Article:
In every person is their core best self. It may have been some time since you have been connected to your best self. As a child, you made the only choice possible. Either connect with the dysfunctional parent, or your authentic self. In the past, the possibility of having a healthy connection with self and parent may not have been possible. Safety, belonging, and connection are core needs for any child. As a result, connecting with the dysfunctional parent becomes the necessary quest. Parts are in place to ease the pain associated with this unfulfilling connection and help with surviving childhood.


Therapy can help your core self to take back the reins and steer your internal system towards unburdening and freeing your parts from the heavy weightlifting of unnecessarily holding on to burdens from the past. But true healing connection begins with getting to know the best parts of yourself. Reconnecting to yourself with love and acceptance, compassion, and curiosity. Therapy can help if this is a difficult process for you. This step of self-awareness and learning to be more mindful of who you are despite the voices from the past can’t be emphasized enough.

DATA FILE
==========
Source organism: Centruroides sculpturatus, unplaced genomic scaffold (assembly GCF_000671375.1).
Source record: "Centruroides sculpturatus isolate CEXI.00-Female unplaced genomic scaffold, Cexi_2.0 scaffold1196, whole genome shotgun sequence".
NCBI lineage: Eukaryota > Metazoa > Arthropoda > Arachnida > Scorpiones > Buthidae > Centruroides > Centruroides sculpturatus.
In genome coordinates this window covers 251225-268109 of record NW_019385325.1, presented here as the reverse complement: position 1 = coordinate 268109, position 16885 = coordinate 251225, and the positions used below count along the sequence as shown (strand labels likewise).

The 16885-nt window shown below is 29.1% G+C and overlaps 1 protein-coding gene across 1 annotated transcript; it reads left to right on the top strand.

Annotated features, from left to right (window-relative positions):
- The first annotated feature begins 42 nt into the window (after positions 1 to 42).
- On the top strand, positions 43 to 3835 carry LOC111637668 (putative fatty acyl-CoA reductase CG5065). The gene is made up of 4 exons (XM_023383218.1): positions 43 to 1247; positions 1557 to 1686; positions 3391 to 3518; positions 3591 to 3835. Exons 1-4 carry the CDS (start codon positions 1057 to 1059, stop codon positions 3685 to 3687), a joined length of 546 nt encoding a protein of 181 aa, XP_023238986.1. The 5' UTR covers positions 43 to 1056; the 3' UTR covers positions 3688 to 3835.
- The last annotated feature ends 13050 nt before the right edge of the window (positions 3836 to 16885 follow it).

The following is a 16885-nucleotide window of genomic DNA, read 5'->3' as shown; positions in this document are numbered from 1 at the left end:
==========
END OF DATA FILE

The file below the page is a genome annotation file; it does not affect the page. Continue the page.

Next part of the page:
The next step is to connect the protector parts. Often people come to therapy when the protector parts don’t seem to be easing the pain in life anymore. The truth is that protector parts get a bum rap. Many people just think the answer is to make a quick extraction of these parts and all their problems will be resolved. The truth is that these parts have always had the best of intentions for you. They have helped you survive some of the worst experiences of your life. They just don’t know that there is a better way of helping the most wounded child parts. Therapy helps the core best self-build trust with these parts, so they understand that healing is possible. This can be liberating for these parts when they are given an option of assuming a role that works with the newly integrated system, not against it.


Finally, after the protector parts are on board and understand that they can rely on the support of the best self to have the same intention of helping the most vulnerable parts, then traumatized parts can be unburdened. It can’t be overstated how meaningful and necessary this step is. It can bring possible voice to what a child thought was never possible to verbalize. It can bring a sense of safety, connection, and personal power back where it rightfully belongs. It can reassure the inner child or exile in IFS terms that they never have to be alone again.


Working on unburdening your internal system requires patience, practice, and self-compassion. By implementing strategies towards reconnection of your best self, your protectors, and your most vulnerable parts, you can find relief from those symptoms that can be physically and emotionally burdensome. Remember, it's an ongoing journey, and each small step you take brings you closer to a healthier and more fulfilling life.